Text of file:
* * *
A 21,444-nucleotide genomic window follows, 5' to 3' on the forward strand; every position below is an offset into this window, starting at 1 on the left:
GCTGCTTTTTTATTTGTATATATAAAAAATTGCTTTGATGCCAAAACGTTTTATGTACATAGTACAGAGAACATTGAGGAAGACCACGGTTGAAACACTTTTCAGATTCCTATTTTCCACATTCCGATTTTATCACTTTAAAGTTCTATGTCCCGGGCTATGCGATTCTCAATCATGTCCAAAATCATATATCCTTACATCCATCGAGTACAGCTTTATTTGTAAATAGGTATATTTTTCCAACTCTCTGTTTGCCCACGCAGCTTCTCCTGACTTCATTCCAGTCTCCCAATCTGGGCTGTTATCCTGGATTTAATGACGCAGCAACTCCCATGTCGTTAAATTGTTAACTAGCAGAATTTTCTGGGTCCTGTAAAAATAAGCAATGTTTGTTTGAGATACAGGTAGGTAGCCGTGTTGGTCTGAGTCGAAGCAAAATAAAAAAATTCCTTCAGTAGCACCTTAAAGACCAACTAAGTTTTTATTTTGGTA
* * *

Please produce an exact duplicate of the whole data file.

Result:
A 21,444-nucleotide genomic window follows, 5' to 3' on the forward strand; every position below is an offset into this window, starting at 1 on the left:
GCTGCTTTTTTATTTGTATATATAAAAAATTGCTTTGATGCCAAAACGTTTTATGTACATAGTACAGAGAACATTGAGGAAGACCACGGTTGAAACACTTTTCAGATTCCTATTTTCCACATTCCGATTTTATCACTTTAAAGTTCTATGTCCCGGGCTATGCGATTCTCAATCATGTCCAAAATCATATATCCTTACATCCATCGAGTACAGCTTTATTTGTAAATAGGTATATTTTTCCAACTCTCTGTTTGCCCACGCAGCTTCTCCTGACTTCATTCCAGTCTCCCAATCTGGGCTGTTATCCTGGATTTAATGACGCAGCAACTCCCATGTCGTTAAATTGTTAACTAGCAGAATTTTCTGGGTCCTGTAAAAATAAGCAATGTTTGTTTGAGATACAGGTAGGTAGCCGTGTTGGTCTGAGTCGAAGCAAAATAAAAAAATTCCTTCAGTAGCACCTTAAAGACCAACTAAGTTTTTATTTTGGTA